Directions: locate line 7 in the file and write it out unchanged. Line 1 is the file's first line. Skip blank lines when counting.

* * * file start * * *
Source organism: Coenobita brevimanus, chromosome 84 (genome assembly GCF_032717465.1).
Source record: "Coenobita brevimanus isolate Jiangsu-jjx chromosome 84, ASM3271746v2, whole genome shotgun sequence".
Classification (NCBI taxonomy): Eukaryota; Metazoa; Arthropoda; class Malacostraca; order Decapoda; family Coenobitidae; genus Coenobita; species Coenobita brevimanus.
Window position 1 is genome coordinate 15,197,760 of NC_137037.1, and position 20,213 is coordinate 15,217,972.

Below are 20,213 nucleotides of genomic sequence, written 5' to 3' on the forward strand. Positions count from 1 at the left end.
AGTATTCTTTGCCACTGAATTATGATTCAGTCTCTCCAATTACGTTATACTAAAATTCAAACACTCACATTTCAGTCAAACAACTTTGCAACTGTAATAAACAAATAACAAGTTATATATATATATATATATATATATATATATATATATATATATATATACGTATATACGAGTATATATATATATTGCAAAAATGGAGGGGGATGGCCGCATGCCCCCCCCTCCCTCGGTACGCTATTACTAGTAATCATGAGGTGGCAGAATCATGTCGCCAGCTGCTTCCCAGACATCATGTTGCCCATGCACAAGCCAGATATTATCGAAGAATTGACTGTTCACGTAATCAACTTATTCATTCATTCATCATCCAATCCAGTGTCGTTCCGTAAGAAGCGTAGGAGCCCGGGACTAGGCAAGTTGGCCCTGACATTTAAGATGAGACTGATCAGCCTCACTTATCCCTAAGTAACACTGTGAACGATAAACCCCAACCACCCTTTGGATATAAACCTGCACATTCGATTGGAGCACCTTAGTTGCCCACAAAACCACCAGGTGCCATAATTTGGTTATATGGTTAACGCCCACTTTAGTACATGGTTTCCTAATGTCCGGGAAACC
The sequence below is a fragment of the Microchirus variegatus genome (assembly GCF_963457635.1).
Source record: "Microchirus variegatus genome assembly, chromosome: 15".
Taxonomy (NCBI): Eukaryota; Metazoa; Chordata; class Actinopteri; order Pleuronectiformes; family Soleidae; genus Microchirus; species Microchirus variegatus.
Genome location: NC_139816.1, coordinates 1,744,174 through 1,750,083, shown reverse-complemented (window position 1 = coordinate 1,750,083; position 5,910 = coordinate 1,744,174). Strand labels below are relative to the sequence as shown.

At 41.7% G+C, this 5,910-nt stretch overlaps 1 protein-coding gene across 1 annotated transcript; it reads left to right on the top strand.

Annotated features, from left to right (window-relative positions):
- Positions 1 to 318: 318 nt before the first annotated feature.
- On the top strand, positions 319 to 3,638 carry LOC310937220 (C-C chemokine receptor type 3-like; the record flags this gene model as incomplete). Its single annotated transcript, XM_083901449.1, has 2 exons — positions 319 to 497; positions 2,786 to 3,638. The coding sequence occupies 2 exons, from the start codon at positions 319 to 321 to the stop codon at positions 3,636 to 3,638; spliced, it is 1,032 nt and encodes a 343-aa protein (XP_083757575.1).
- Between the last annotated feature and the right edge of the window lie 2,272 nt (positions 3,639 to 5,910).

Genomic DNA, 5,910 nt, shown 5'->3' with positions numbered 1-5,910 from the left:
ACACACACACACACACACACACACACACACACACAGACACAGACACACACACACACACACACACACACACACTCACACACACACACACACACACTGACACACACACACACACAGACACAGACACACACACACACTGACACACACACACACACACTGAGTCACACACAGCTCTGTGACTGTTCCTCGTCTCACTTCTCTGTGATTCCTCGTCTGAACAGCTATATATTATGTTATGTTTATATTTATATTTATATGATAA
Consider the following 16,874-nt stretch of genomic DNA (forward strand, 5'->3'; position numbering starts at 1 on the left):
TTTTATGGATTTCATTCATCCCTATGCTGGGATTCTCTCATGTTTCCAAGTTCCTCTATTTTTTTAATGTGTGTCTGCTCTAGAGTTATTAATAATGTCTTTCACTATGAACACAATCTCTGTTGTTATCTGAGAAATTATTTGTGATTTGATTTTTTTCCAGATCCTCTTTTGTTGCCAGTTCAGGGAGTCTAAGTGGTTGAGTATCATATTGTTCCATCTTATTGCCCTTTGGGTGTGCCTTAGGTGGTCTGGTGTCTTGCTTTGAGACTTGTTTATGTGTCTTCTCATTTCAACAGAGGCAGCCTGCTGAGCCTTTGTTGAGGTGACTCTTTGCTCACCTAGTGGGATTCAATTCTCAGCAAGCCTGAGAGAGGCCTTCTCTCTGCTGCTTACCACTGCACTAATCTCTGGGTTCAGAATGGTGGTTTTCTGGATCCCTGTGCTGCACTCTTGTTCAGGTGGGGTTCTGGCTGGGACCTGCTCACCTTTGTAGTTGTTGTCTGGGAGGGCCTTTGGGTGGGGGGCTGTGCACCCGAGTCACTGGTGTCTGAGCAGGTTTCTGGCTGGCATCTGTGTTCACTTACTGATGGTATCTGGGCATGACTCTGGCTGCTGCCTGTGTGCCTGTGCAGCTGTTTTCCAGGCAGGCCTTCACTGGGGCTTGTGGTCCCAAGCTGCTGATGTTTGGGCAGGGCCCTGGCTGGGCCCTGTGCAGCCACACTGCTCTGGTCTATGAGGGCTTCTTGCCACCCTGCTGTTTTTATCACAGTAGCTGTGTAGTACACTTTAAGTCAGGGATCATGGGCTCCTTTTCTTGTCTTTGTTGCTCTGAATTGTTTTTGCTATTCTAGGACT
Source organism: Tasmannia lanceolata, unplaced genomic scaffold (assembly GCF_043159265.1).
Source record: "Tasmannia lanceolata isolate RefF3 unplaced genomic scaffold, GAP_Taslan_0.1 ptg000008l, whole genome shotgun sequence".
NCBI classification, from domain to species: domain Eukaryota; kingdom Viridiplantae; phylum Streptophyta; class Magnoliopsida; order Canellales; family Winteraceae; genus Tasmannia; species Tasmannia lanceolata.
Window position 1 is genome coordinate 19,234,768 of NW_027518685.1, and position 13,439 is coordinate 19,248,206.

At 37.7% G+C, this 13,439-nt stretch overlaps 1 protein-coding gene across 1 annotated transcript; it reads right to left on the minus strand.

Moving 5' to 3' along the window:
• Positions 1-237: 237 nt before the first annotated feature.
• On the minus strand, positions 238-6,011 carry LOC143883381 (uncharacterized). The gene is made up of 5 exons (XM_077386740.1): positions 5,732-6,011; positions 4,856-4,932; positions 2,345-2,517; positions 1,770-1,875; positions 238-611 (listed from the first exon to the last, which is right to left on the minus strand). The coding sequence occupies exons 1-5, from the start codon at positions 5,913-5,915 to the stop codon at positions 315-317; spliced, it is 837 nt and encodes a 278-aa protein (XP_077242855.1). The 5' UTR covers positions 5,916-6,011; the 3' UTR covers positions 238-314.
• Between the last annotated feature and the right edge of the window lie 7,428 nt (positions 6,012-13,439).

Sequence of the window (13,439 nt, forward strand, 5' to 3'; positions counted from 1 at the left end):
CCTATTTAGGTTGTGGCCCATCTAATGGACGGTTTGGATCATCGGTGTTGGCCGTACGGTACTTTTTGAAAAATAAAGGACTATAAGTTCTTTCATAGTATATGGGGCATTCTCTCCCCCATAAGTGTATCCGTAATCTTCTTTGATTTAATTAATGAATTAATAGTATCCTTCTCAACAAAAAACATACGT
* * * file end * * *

The sequence below is a fragment of the Microchirus variegatus genome (assembly GCF_963457635.1).